Further Information

Join For Free

Access to this exclusive content is for Technology Networks Premium members only.

Join Technology Networks Premium for free access to:

  • Exclusive articles
  • Presentations from international conferences
  • Over 3,500+ scientific posters on ePosters
  • More than 5,100+ scientific videos on LabTube
  • 35 community eNewsletters

Sign In

Forgotten your details? Click Here
If you are not a member you can join here

*Please note: By logging into you agree to accept the use of cookies. To find out more about the cookies we use and how to delete them, see our privacy policy.

Related Content

Geron Corporation Appoints Karin Eastham to its Board of Directors
Geron Corporation has announced the appointment of Karin Eastham to its board of directors. Ms. Eastham will also serve as chair of the company’s audit committee.
Monday, March 30, 2009
Geron Receives FDA Clearance to Begin World's First Human Clinical Trial of Embryonic Stem Cell-Based Therapy
Geron Corporation announced that the U.S. Food and Drug Administration (FDA) has granted clearance of the company’s Investigational New Drug (IND) application for the clinical trial of GRNOPC1 in patients with acute spinal cord injury.
Friday, January 23, 2009
Geron Issues Statement regarding European Patent Office Decision in WARF Patent Appeal
Geron Corporation announced that the Enlarged Board of Appeals of the European Patent Office (EPO) has issued a decision in case G0002/06, which was an appeal by the Wisconsin Alumni Research Foundation (WARF) against the rejection of claims in WARF’s European Patent Application No. 96903521.1.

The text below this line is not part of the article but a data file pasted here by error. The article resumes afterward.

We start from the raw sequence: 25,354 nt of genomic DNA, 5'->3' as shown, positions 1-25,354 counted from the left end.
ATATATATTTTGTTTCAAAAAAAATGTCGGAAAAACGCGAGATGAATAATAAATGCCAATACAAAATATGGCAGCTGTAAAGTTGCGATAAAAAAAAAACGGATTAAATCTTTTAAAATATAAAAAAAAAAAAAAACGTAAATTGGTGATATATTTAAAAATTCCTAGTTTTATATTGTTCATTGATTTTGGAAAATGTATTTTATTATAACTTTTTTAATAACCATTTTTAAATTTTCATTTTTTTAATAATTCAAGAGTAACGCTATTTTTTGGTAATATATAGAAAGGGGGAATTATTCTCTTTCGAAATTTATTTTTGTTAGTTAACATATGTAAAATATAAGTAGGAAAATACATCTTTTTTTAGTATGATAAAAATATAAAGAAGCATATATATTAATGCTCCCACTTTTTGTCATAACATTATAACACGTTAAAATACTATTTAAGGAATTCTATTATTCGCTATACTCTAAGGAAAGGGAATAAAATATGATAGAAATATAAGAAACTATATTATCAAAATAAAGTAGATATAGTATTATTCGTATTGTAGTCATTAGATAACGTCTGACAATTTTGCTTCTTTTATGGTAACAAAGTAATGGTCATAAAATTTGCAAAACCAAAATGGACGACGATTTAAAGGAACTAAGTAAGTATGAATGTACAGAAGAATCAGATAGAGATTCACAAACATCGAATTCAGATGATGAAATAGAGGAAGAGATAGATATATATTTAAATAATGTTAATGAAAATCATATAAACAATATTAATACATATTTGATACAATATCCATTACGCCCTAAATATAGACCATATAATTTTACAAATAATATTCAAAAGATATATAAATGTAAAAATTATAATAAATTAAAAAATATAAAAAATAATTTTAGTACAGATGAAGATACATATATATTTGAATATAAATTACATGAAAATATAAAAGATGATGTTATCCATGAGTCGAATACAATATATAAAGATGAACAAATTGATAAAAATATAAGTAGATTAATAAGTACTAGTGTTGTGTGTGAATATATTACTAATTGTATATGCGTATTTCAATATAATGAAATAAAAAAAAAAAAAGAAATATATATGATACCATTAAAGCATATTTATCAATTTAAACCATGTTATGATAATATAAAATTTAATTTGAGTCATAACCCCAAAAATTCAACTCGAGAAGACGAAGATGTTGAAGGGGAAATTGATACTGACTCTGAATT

Friday, November 28, 2008
Scientific News
Genome Engineering Paves Way For Sickle Cell Cure
Researchers from UC Berkeley have used CRISPR-Cas9 gene editing to fix the mutated gene responsible for sickle cell disease.
Preventing Alzheimer's in Mice
Researchers have prevented the Alzheimer’s development in mice by using a virus delivery system to transport a specific gene into the brain.
Link Between Heart and Blood Cells in Early Development Found
Researchers have identifed a key factor in determining the fate of early undifferentiated cells during development.
Scientists Speed Up Muscle Repair
Researchers discovered genetically modified mice were able to support far more regenerative stem cells, for muscle repair, than previously thought.
3D-Printing in Science: Conference Co-Staged with LABVOLUTION
LABVOLUTION 2017 will have an added highlight of a simultaneous conference, "3D-Printing in Science".
Nanosensors Could Determine Tumours’ Ability to Remodel Tissue
Researchers design nanosensors that can profile tumours, focusing on protease levels.
Insight into Eye Diseases
Scientists recreate zebrafish cell regeneration from retinal stem cells in mice.
1960s Antibiotics Show Promise for TB Therapy
Research suggests antibiotics introduced in 1963 to treat bacterial infections show promise for tuberculosis therapy.
Analysing 10,000 Cells Simultaneously
New techniquethat traps 10,000 cells on a single chip has potential for cancer screening for individuals.
Studies Explore the Science of Cardiovascular Diseases
Two studies highlight how basic science research insights are key to future treatment breakthroughs.
Skyscraper Banner

SELECTBIO Market Reports
Go to LabTube
Go to eposters
Access to the latest scientific news
Exclusive articles
Upload and share your posters on ePosters
Latest presentations and webinars
View a library of 1,800+ scientific and medical posters
3,500+ scientific and medical posters
A library of 2,500+ scientific videos on LabTube
5,100+ scientific videos